“If he said it, I don’t recall it; it wasn’t said during my time,” she told Insider. “This commentary that makes it feel like it was very male-dominated or that women were all low-ranking and that they were all vulnerable and that there were all these sexist remarks floating about – that is not the Facebook I experienced at all.”
On her first day, Sandberg had made a good impression on the predominantly male engineers she spoke to in a meeting, according to the book. Zuckerberg had told the team Sandberg would help “scale” the company, the book says.
“We’re going to have one thousand people someday, and we’re going to have ten thousand people someday, and then forty thousand people someday,” she said in the meeting, according to the book. “And we’re going to get better, not worse. That’s why I’m here. To make us bigger and better, not worse.”
It says that security experts at Facebook grew concerned about posts by “domestic extremists” spreading on the platform before January 6, 2021, when Trump had planned a rally near the Capitol to push his bogus election fraud claims.
Facebook executives, the authors write, “floated getting Zuckerberg to call Trump to find out what the president would say” at the rally.
“They ultimately decided against the move, out of concern that the conversation would likely leak to the press. It could make Facebook complicit in whatever Trump did that day.”
In a statement to Insider, a Facebook spokesperson pushed back against the claims though did not address the specific claim that the idea of approaching Trump was dismissed before it was broached with Zuckerberg.
“No such discussion took place with Mark, nobody suggested he call, and he didn’t. If Trump ignored the pleas of his own Vice President, the idea that Mark Zuckerberg could have influenced him is absurd,” said the spokesperson.
Facebook executives, Frier wrote, decided not to act over the violent rhetoric. “Instead, they sat at home and watched as Trump stirred up the furious crowd, and as threats in Facebook posts escalated into real-world attacks on the Capitol.”
The excerpt from the book indicates that top executives knew that this was likely false.
Facebook in its statement to Insider said that “our teams were vigilant in removing content that violated our policies against inciting violence leading up to January 6th. We were prepared for this and have been more aggressive than any other internet company in combating harmful content, including content that sought to delegitimize the election.”
The spokesperson pointed to measures including banning extremist movements such as QAnon from the platform, and banning Trump for at least two years for his posts during the riot.
Trump and Zuckerberg had an uneasy relationship during Trump’s term, with the site one of the Trump campaign’s key platforms for its propaganda efforts.
Mark Zuckerberg was shocked to learn the Russian government had infiltrated Facebook during the 2016 election.
“Oh f—, how did we miss this?” he said in a December 2016 meeting with Facebook’s top brass, according to an upcoming book about the company, excerpted in Axios.
The Facebook CEO had just been briefed on information that nobody – including the US government – knew at the time, The New York Times’ Sheera Frenkel and Cecilia Kang write in their book, “An Ugly Truth,” which comes out Tuesday.
The book excerpt reveals additional details about what exactly went down when Zuckerberg and Facebook COO Sheryl Sandberg first learned about Russian interference on the platform, one of the company’s biggest scandals. “An Ugly Truth” is based on existing reporting by The New York Times.
Russia’s goal, Facebook’s chief security officer at the time, Alex Stamos, explained to the room of executives was to influence the 2016 US presidential election.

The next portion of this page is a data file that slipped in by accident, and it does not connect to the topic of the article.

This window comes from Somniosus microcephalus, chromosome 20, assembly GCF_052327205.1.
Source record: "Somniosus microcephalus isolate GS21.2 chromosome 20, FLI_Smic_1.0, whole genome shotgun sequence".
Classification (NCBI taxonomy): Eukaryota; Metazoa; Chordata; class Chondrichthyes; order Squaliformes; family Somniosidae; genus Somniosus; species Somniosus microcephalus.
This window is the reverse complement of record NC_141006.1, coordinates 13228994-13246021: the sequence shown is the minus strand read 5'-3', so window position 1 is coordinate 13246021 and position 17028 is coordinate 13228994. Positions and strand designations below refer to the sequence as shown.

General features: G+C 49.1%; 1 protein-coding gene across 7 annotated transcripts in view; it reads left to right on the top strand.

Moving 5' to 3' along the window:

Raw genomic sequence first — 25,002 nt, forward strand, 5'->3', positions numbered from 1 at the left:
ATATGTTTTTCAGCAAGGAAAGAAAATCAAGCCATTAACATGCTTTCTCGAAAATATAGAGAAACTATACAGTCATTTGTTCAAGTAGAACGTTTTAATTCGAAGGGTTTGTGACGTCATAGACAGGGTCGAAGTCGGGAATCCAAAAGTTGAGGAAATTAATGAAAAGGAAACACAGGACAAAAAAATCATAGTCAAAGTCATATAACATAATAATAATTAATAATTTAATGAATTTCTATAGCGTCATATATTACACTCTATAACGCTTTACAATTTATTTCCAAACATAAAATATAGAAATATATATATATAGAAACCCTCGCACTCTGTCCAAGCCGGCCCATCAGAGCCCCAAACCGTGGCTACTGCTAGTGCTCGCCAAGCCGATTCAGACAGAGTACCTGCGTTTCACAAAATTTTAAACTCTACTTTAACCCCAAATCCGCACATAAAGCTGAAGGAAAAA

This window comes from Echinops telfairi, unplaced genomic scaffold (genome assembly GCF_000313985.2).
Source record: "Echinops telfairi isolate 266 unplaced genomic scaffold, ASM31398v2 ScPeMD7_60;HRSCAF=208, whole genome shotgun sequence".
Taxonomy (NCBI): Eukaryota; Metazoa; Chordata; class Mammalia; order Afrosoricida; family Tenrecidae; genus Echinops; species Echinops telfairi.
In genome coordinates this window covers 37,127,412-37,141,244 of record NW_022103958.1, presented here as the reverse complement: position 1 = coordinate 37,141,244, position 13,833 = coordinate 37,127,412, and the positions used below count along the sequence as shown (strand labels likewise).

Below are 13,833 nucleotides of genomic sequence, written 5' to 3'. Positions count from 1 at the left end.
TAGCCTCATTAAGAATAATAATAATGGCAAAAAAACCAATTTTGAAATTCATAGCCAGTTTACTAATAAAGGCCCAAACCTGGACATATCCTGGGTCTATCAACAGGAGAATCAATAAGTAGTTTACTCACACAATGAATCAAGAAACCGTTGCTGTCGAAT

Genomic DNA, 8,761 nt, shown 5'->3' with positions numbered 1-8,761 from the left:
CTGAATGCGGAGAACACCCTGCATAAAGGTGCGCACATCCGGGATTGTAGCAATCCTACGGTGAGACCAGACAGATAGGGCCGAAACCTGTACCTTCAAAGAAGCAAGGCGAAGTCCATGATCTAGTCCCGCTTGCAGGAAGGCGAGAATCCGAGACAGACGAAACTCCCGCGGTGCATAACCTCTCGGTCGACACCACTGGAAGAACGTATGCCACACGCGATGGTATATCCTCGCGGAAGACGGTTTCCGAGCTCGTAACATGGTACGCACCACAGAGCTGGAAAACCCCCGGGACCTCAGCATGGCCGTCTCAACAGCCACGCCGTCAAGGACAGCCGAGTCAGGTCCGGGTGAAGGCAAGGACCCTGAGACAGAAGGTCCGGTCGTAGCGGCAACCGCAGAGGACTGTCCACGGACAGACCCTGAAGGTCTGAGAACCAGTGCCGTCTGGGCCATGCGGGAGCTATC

The revelation was a shocking one. The book details that “no one else spoke as Zuckerberg and Sandberg drilled their chief security officer.” The two executives asked why they were being told this now, nine months after Facebook’s security team first spotted Russian activity.
According to “An Ugly Truth,” “Stamos felt that he had been trying to sound the alarm on Russia for months.”
“It was well within my remit to investigate foreign activity within the platform,” Stamos said. “And we had appropriately briefed the people in our reporting chain … It became clear after that that it wasn’t enough.”
Frenkel and Kang write that “no one at the company knew the full extent of the Russian election interference,” according to Stamos, and that it could be much worse.
In response to demands made by Zuckerberg, executives then “promised to devote their top engineering talent and resources to investigate what Russia had done on the platform,” according to the excerpt.
The next year, Facebook would testify before Congress, saying that Russia-based operatives published about 80,000 posts between June 2015 and August 2017 – which may have reached as many as 126 million Americans – in an attempt to influence the presidential election.
Facebook’s board later issued a statement that it pushed Zuckerberg and other leaders to “move faster” in tackling Russian election interference on the platform.
“In 2016, we and those in the government and media did not fully recognize the nature and scope of foreign interference in our elections,” said Elana Widmann, a Facebook Company spokesperson. “Since 2017, we have removed over 150 covert influence operations originating in more than 50 counties, and a dedicated investigative team continues to vigilantly protect democracy on our platform both here and abroad.”
The 2017 federal intelligence report accused Russian President Vladimir Putin of ordering “an influence campaign in 2016 aimed at the US presidential election.”
The declassified investigation concluded “Russia’s goals were to undermine public faith in the US democratic process, denigrate Secretary Clinton, and harm her electability and potential presidency,” Insider’s Brennan Weiss reported.
Facebook told Insider that the company is different than it was in 2016, applying the lessons learned from the incident in more than 200 elections around the world.